Tomorrow is a holiday for EWTN as we mark the July 4th holiday so I’m posting this final column of the week a day early.  Speaking of early, I will be getting up very early tomorrow to board a 7:58 train to Assisi with Bishop Robert Baker, the Del Rios and the Helows. The Del Rios will leave Assisi early Sunday, I will leave later that evening for Rome while the Helows and Bishop Baker will stay on for a few days for a kind of mini retreat.  I believe the plans also include spending Saturday in Siena!

I deeply love the birthplace of St. Francis and every moment spent there is a joy and a grace. I will be saying a lot of prayers and will include all of you, my faithful readers and friends, in my prayer intentions, asking the Lord to bless you abundantly.

Tune in this weekend for Part II of my special report on the Shroud of Turin. As you know, in the United States, you can listen to Vatican Insider on a Catholic radio station near you (there is a list of U.S. stations at www.ewtn.com) or on Sirius-XM satellite radio. If you live outside the U.S., you can listen to EWTN radio on our website home page by clicking on the right side where you see “LISTEN TO EWTN.” Vatican Insider airs Saturday mornings at 9:30 am (Eastern time) and re-airs Sundays at 4:30 pm (ET). Check for your time zone. Past shows are found in Vatican Insider archives: http://www.ewtn.com/vondemand/audio/file_index.asp?SeriesId=7096&pgnu=

Pope Francis is preparing for his departure Sunday for Latin America where he will visit Ecuador, Bolivia and Paraguay, returning to Rome on July 13, so it was fairly quiet at the Vatican today. However, below please find an interesting report on an interesting meeting underway in the Vatican. The conference is especially important given the recent release of Pope Francis’ encyclical on the environment, “Laudato si.”

Wishing all of you a happy, healthy, fun-filled July 4th!

JULY 4th


(Vatican Radio) A Catholic climate scientist and a secular Jewish feminist formed an “unlikely alliance” in the Vatican press office on Wednesday to present a two day conference entitled ‘People and Planet First: the Imperative to Change Course’. The conference, which will take place at the Pontifical Augustinianum University in Rome, includes some 200 political, religious and civil society leaders from all continents who’ll be discussing Pope Francis’ new encyclical ‘Laudato Si’ in light of a climate summit to be held in Paris next December.

The two day conference, which opens on Thursday, has been organised by the Pontifical Justice and Peace Council, together with CIDSE, an international alliance of Catholic development agencies.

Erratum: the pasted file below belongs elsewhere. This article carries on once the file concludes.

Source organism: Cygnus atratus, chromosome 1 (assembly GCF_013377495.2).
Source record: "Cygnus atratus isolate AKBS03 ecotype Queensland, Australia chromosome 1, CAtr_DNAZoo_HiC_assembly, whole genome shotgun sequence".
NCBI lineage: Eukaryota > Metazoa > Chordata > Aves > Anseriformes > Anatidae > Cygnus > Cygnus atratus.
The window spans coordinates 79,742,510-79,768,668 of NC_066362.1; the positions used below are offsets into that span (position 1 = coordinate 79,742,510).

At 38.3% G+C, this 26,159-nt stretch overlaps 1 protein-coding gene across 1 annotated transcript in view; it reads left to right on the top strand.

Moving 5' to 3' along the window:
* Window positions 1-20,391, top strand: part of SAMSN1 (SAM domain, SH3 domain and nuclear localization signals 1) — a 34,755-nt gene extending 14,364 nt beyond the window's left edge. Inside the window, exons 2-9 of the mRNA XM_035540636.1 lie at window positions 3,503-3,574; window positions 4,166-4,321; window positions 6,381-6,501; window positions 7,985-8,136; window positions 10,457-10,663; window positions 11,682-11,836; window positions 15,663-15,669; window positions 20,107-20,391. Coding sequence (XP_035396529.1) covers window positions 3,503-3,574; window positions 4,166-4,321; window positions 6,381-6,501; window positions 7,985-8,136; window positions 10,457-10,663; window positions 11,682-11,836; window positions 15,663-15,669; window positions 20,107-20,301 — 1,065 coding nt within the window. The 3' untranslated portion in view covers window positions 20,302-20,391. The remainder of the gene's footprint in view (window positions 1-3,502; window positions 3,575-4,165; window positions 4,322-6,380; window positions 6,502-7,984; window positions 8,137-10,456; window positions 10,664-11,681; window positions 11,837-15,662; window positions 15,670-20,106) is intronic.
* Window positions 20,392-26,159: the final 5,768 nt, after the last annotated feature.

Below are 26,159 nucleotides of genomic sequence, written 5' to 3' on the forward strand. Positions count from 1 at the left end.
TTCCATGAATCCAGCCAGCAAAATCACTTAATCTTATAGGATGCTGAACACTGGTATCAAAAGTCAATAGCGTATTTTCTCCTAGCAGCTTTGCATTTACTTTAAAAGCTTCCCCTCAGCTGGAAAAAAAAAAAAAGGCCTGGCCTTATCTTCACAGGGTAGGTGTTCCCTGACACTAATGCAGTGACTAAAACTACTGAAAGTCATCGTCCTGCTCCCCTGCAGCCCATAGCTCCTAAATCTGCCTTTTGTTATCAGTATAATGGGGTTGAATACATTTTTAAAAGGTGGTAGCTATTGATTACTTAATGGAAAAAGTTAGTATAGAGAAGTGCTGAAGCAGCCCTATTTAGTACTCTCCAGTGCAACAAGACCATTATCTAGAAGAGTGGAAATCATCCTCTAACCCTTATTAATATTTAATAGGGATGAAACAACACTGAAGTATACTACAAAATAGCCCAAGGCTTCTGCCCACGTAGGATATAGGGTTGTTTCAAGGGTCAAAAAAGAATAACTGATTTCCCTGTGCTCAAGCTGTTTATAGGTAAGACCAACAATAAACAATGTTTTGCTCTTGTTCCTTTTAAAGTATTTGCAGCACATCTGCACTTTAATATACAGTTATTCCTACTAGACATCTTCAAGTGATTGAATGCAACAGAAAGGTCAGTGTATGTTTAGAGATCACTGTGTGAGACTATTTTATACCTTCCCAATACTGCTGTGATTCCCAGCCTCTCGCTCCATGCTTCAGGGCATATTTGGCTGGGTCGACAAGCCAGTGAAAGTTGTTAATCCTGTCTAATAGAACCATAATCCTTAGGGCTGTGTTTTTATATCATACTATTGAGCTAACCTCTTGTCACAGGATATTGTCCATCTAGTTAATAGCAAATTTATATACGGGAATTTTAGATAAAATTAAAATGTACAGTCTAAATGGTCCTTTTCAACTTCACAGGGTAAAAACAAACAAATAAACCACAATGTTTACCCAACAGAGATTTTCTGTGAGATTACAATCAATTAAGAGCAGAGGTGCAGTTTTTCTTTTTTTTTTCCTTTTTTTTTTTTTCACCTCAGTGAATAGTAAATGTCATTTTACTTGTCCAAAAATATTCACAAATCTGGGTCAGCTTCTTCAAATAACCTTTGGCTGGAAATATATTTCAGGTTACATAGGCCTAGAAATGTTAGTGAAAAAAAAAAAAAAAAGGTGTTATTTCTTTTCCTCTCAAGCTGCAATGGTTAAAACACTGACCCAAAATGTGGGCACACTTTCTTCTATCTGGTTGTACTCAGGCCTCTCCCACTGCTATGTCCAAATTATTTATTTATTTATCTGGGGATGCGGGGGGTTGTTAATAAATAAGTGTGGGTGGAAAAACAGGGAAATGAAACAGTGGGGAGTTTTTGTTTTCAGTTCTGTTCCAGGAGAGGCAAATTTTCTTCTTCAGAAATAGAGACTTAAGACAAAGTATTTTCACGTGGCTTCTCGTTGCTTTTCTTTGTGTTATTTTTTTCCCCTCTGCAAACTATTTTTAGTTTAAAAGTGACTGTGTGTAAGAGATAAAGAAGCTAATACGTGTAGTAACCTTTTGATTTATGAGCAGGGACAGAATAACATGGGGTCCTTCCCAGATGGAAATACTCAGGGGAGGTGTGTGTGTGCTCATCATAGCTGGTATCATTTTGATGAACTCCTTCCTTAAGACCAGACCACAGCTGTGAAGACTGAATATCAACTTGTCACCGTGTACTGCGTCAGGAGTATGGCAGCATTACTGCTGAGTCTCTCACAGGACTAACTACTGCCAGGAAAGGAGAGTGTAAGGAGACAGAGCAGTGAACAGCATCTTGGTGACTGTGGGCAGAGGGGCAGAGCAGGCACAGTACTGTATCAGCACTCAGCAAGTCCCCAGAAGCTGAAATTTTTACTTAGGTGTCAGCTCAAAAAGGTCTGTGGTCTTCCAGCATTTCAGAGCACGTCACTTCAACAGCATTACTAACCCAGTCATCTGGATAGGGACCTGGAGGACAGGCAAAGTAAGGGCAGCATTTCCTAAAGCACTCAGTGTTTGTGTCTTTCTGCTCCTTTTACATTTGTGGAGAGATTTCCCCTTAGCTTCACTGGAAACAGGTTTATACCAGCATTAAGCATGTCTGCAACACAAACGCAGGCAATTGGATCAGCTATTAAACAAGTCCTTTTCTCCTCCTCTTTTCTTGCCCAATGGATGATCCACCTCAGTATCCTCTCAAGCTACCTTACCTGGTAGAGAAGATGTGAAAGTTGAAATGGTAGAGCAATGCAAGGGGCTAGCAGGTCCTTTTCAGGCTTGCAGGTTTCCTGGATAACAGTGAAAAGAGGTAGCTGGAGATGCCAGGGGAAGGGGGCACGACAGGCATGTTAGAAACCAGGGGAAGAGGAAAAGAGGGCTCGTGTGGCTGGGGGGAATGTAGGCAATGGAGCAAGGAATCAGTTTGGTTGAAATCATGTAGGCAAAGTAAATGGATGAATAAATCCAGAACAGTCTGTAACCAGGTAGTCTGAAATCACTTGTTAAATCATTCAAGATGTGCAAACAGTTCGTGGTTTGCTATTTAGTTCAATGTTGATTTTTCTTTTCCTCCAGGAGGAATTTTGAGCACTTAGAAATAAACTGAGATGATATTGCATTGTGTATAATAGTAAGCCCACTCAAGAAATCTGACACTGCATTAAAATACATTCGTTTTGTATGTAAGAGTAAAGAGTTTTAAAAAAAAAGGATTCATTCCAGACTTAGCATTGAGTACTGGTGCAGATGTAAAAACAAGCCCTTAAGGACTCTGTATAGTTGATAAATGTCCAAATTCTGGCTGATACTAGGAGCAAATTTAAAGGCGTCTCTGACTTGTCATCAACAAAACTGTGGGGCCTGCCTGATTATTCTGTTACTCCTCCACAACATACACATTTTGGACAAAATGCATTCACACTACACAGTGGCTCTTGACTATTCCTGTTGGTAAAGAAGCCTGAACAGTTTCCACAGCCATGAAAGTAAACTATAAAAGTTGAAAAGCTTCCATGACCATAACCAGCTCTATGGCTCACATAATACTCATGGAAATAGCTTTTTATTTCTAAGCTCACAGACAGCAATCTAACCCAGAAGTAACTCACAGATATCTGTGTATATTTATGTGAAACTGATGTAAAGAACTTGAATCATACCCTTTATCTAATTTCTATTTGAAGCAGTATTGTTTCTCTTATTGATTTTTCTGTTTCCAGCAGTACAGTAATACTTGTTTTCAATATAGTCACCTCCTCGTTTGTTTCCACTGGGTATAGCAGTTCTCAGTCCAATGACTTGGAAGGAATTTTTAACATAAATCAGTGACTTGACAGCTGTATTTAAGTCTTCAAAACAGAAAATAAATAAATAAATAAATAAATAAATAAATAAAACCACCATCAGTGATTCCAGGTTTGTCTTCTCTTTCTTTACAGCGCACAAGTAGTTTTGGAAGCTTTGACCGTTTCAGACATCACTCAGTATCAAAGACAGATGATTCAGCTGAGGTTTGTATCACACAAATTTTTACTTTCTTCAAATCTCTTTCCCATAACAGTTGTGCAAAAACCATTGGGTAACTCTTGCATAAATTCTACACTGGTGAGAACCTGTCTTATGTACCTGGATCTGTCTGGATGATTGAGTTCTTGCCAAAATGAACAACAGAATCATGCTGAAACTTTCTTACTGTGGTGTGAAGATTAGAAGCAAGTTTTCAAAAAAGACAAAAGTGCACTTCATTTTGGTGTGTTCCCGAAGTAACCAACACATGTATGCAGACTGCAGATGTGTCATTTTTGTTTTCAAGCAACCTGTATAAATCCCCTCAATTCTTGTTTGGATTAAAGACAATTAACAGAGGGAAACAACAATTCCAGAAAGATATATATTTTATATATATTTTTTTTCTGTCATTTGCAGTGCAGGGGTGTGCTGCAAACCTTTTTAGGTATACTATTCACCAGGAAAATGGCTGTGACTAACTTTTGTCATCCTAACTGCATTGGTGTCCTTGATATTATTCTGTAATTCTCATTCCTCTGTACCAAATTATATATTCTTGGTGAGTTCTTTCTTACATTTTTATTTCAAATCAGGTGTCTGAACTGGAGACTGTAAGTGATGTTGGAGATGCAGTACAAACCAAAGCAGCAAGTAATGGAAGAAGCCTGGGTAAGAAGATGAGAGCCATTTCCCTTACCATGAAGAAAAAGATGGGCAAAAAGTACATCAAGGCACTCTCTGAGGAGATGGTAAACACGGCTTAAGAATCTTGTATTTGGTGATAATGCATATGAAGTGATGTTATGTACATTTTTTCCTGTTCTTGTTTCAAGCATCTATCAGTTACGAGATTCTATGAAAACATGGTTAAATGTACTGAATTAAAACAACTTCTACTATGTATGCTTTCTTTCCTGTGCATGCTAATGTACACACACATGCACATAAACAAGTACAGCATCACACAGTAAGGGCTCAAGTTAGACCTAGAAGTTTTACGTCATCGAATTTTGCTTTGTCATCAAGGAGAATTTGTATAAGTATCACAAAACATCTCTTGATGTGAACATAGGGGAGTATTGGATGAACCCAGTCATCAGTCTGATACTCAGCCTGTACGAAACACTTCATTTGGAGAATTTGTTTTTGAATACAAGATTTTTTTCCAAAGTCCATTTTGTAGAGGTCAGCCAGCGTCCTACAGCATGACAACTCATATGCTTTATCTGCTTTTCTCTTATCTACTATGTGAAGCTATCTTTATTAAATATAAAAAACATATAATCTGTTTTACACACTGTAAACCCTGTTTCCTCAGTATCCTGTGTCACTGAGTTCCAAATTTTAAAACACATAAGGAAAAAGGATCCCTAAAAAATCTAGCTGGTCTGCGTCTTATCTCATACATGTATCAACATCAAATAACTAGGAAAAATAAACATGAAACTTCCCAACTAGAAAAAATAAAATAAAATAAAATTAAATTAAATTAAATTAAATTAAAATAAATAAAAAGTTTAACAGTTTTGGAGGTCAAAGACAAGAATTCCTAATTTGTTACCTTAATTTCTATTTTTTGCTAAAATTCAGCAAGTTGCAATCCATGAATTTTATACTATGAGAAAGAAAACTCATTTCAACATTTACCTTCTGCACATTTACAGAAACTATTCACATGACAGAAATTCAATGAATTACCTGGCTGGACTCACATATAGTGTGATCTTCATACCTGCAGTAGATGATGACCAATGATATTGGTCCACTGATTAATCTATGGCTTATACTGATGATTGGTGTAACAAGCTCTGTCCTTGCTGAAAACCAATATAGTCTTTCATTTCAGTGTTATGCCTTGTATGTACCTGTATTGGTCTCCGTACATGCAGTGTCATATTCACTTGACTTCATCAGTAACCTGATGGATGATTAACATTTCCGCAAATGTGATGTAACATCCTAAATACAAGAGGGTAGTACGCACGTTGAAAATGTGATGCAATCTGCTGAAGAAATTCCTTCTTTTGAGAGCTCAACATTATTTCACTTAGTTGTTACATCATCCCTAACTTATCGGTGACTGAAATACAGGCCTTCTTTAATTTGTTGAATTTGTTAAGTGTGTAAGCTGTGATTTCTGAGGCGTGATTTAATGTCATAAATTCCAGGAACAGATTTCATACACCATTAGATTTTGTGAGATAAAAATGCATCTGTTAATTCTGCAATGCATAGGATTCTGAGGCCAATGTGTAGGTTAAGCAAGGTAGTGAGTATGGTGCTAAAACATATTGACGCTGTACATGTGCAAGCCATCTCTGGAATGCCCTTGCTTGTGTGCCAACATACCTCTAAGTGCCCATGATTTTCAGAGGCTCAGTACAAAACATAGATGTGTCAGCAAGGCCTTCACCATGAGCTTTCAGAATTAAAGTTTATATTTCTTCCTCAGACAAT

Philippa Hitchen reports that Canadian author and activist Naomi Klein, known for her bestselling book ‘No Logo’, admitted she was surprised and moved to be invited to the Vatican to speak about ways of mobilizing public opinion and putting pressure on political leaders. The Pope’s encyclical, she said, is a poetic, but also courageous and common sense document that speaks not just to the Catholic world, but “for every person living on this planet”. It forcefully confronts the fact that our unbridled models of development and technological progress have unleashed “natural forces that are far more powerful than even our most ingenious machines”, yet many are still in denial about the path of environmental destruction we’re headed down. Even critics who accept the document’s moral authority and scientific data, she said, insist the Pope should leave the economic policy to the experts.

I forcefully disagree. The truth is we have arrived at this dangerous place partly because many of those economic experts have failed us, wielding their powerful technocratic skills without wisdom. They produced models that placed scandalously little value on human life, particularly on the lives of the poor, and placed outsized value on protecting corporate profits and economic growth.

Echoing Klein’s warning was German scientist Professor Ottmar Edenhofer, co-chair of the Intergovernmental Panel on Climate Change. The new encyclical, he said, must not be reduced to a document on the environment but should be understood for the revolutionary way it links ecology on a par with poverty reduction, describing the planet’s natural resources as “a common good of all and for all”

This statement on the common destination of goods is for the first time in the history of Catholic social teaching, applied to global carbon sinks, which includes the oceans, the atmosphere, the forests and partially land…..the use of this Commons is a basic human right and its distribution is to be applied according to the principles of justice

Another German, Bernt Nilles,  General Secretary of the CIDSE network, which marks its half century this year, noted the Catholic Church already has a strong track record of campaigning on environmental and social justice concerns– including a statement of specific requests about ending fossil fuel dependency, presented by bishops to world leaders attending the last climate summit in Lima last December.

Ahead of the Paris summit, he said, hundreds of thousands of people are preparing to converge in a faith pilgrimage to insist the politicians come up with a “fair, ambitious, legally binding agreement” on moving from carbon to renewable energy economies in the next couple of decades. World leaders must hear the voice of the most vulnerable, Nilles said,, but as the Pope’s encyclical points out, this is also about me and my lifestyle too: that’s why CIDSE has launched a new website Change for the Planet, Care for the Peopleto help each one of us be a part of the growing global movement towards a more sustainable way of living.